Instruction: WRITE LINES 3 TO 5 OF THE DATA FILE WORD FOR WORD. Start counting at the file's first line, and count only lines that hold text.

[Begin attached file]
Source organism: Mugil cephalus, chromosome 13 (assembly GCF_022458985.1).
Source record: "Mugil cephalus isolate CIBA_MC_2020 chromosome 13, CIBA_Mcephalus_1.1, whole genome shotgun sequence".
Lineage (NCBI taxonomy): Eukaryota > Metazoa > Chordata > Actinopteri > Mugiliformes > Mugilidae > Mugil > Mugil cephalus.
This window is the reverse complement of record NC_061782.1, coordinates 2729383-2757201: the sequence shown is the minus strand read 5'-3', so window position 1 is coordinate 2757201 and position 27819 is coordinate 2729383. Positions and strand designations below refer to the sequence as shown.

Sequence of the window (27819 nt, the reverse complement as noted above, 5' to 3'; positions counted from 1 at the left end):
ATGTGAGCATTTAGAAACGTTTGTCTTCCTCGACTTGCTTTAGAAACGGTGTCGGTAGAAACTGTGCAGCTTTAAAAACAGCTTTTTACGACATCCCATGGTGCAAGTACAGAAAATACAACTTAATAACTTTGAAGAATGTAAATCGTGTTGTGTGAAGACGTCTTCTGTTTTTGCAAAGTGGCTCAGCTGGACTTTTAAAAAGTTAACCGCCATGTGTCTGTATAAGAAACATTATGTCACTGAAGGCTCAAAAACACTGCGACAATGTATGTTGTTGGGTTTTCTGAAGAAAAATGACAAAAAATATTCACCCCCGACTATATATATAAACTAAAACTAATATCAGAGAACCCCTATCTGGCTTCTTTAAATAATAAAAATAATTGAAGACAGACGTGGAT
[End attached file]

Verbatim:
Lineage (NCBI taxonomy): Eukaryota > Metazoa > Chordata > Actinopteri > Mugiliformes > Mugilidae > Mugil > Mugil cephalus.
This window is the reverse complement of record NC_061782.1, coordinates 2729383-2757201: the sequence shown is the minus strand read 5'-3', so window position 1 is coordinate 2757201 and position 27819 is coordinate 2729383. Positions and strand designations below refer to the sequence as shown.

Sequence of the window (27819 nt, the reverse complement as noted above, 5' to 3'; positions counted from 1 at the left end):